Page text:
OPM Disability Retirement: Holidays and weekends

It is often a difficult time for many, if not impossible for most.  Holidays represent the heightened requirement of gaiety and relaxedness (is that even a word?), where people get together, families gather and children run while without knowing the underlying reason, if only to reinforce the belief that had already been in place from the previous year – that holidays and weekends are a stressful time.

There is the familiar refrain: “Oh, the weekend is coming up!”  To which the afterthought by the grump always reminds: “And Monday always follows.”  Similarly, with holidays, the anticipation is often better than the reality: “Oh, the joyous holidays!”  And yet…  For many, if not most, it is a time of greater stress, of needing to get together with obligatory family members, and especially with those whom one doesn’t even care for.  Exacerbating the situation is often an underlying medical condition.

For Federal employees and U.S. Postal workers, the vicious cycle may be the weekends that are used to merely recuperate in order to survive during the work week.  Thus, instead of enjoying, relaxing, “doing things”, tinkering, etc., the weekend becomes a haven and refuge to regain just enough strength or rest the aching body in order to get through the grueling week of work.  Similarly, holidays become merely an extension of a weekend, and a 3-day weekend is just a longer excuse to hide away and lick one’s wounds.

For Federal employees and U.S. Postal workers who suffer from a psychiatric condition, including Major Depression, Anxiety, PTSD, panic attacks, agoraphobia, Bipolar Disorder, etc., holidays and weekends can further deepen the heightened reality of anxiety and depression, as the stress of the holidays themselves and the anticipation of what follows after a weekend can become magnified beyond comprehension and tolerance.

Consider preparing and filing an effective Federal Disability Retirement application through the U.S. Office of Personnel Management; for, if holidays and weekends have become a tumultuous time of overwhelming pain and despondency, and not the interlude to be enjoyed and become excited about, then it may be time to consider that the impact of the medical condition upon one’s ability and capacity to perform the essential elements of one’s Federal or Postal job is the underlying reason why the medical condition itself is worsening.

Holidays and weekends are not meant to be exclusively lived for; they are supposed to be mere intermissions where the rest of the week as well is looked forward to.

Sincerely,

Robert R. McGill, Esquire

 

OPM Medical Retirement Attorney: The Cauldron of One’s Past

The oversized iron pot hangs over the open fire, and the gurgling of ingredients steams and burps the lid in predictable sequences of rhythmic timing; the aroma is an admixture of sweet and mysterious combinations of one knows-not-what; perhaps of bones, marrow and herbs, here a whiff of something which touches upon the dark recesses of one’s memory, and there a hint of harboring horrors, reminding us of past deeds and loathsome reminiscences.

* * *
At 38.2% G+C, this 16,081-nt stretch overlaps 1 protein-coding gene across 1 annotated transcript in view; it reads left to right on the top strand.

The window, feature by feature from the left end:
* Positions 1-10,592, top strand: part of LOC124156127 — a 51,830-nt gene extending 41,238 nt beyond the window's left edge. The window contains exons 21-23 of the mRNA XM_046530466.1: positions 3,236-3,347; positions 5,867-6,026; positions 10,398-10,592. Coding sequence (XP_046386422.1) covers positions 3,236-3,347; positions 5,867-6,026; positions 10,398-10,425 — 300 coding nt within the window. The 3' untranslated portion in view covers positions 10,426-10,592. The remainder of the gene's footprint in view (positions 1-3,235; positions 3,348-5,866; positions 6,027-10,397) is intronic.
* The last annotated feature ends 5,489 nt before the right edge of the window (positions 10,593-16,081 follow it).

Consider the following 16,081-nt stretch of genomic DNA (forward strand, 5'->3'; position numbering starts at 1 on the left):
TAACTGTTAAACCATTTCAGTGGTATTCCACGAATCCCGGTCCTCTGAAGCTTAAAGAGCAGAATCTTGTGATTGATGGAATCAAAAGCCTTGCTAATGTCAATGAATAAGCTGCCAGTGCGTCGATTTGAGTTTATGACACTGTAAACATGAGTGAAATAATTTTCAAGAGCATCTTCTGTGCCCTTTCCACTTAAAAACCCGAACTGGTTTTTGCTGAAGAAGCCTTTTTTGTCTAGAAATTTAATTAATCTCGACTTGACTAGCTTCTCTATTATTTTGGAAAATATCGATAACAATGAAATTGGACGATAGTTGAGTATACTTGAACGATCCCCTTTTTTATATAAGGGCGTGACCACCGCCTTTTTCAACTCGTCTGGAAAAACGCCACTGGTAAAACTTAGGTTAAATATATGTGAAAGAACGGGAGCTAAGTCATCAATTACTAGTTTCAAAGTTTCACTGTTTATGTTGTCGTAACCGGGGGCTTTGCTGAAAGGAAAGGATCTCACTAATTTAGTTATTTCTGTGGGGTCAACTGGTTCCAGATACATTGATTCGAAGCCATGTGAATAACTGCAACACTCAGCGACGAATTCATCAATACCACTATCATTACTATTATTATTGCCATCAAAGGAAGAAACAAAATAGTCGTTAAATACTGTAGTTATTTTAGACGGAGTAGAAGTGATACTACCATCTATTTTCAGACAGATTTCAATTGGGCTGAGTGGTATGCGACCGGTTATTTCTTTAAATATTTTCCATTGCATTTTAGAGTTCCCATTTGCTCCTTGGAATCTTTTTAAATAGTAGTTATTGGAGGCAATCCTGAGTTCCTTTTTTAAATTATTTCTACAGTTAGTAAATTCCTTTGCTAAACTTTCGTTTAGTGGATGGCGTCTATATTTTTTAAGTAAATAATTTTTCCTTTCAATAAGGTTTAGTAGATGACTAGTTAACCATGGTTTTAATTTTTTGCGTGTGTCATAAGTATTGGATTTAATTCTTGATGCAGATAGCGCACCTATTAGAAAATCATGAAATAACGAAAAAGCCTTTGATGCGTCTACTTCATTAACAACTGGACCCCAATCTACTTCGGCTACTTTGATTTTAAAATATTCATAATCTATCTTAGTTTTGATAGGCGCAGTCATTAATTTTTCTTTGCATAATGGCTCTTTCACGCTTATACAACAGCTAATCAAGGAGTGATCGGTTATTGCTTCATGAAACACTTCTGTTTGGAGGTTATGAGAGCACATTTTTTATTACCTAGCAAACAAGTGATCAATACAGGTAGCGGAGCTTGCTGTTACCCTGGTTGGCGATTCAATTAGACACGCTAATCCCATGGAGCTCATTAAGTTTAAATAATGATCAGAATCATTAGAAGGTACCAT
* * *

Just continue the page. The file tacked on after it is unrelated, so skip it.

The figure who stands hunched over the source of pervading uprisings, is covered in a dark shawl; a bony hand gripping the large wooden ladle, mixing, turning, crouching over to sniff and taste; and from the chasm of the figure’s hollow mouth, toothless and echoing a chamber of snorting chafes, the sigh of satisfaction emits, as the cauldron of one’s past is ready to be served.  And so the story goes.

Who among us would want the fullness of one’s past and history of deeds to be revealed?  What pot would hold the full taste of one’s misdeeds, private concerns and actions engaged?

For Federal employees and U.S. Postal workers who are considering filing for Federal Disability Retirement benefits, the process itself sometimes feels like one is forced to partake of a witch’s brew — who will be in the mix?  What private information will have to be revealed?  When will the pot of information be ready?  Who will mix the ingredients?  The mysteries contained within the mixture of the witch’s brew is indeed terrifying.  Every process which is unknown and, moreover, unknowable, is one fraught with concerns and trepidation of purpose.

For Federal and Postal employees under FERS, CSRS or CSRS Offset, the decision to file for Federal Disability Retirement benefits through the U.S. Office of Personnel Management is like the witch’s cauldron — it must bring to the fore one’s current circumstances (the medical condition), the impact upon the future (finances, future job prospects, etc.), and potentially the confrontation with one’s past (agencies love to do that).

The key is to understand the complexities of the administrative process, and to maneuver through the bureaucracy of the witch’s brew.  In doing that, one must always be cognizant of the cauldron of one’s past, and keep out of the reach and grasp of those bony fingers which reach out to encircle one’s throat, lest you become an ingredient in the admixture of the skeletons found at the bottom of the pot.

Sincerely,

Robert R. McGill, Esquire